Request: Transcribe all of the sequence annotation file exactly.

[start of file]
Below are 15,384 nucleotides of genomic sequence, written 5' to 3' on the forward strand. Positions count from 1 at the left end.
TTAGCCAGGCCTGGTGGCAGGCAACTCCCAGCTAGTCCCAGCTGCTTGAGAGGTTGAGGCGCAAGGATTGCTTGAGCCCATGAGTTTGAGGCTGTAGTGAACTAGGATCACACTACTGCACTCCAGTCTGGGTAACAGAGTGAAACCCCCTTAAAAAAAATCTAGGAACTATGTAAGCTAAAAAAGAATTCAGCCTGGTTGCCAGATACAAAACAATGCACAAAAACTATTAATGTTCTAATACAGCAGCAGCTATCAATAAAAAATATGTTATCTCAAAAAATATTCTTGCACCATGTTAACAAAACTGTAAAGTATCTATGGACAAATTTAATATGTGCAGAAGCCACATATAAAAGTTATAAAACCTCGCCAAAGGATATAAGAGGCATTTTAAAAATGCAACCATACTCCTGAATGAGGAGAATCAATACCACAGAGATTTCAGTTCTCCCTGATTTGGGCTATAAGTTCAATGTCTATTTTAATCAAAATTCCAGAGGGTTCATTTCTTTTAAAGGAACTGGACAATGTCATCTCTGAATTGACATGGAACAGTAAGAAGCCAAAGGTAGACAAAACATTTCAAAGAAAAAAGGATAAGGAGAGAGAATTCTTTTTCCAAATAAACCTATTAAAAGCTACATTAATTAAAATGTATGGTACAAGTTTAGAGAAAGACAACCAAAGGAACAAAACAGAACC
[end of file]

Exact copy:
Below are 15,384 nucleotides of genomic sequence, written 5' to 3' on the forward strand. Positions count from 1 at the left end.
TTAGCCAGGCCTGGTGGCAGGCAACTCCCAGCTAGTCCCAGCTGCTTGAGAGGTTGAGGCGCAAGGATTGCTTGAGCCCATGAGTTTGAGGCTGTAGTGAACTAGGATCACACTACTGCACTCCAGTCTGGGTAACAGAGTGAAACCCCCTTAAAAAAAATCTAGGAACTATGTAAGCTAAAAAAGAATTCAGCCTGGTTGCCAGATACAAAACAATGCACAAAAACTATTAATGTTCTAATACAGCAGCAGCTATCAATAAAAAATATGTTATCTCAAAAAATATTCTTGCACCATGTTAACAAAACTGTAAAGTATCTATGGACAAATTTAATATGTGCAGAAGCCACATATAAAAGTTATAAAACCTCGCCAAAGGATATAAGAGGCATTTTAAAAATGCAACCATACTCCTGAATGAGGAGAATCAATACCACAGAGATTTCAGTTCTCCCTGATTTGGGCTATAAGTTCAATGTCTATTTTAATCAAAATTCCAGAGGGTTCATTTCTTTTAAAGGAACTGGACAATGTCATCTCTGAATTGACATGGAACAGTAAGAAGCCAAAGGTAGACAAAACATTTCAAAGAAAAAAGGATAAGGAGAGAGAATTCTTTTTCCAAATAAACCTATTAAAAGCTACATTAATTAAAATGTATGGTACAAGTTTAGAGAAAGACAACCAAAGGAACAAAACAGAACC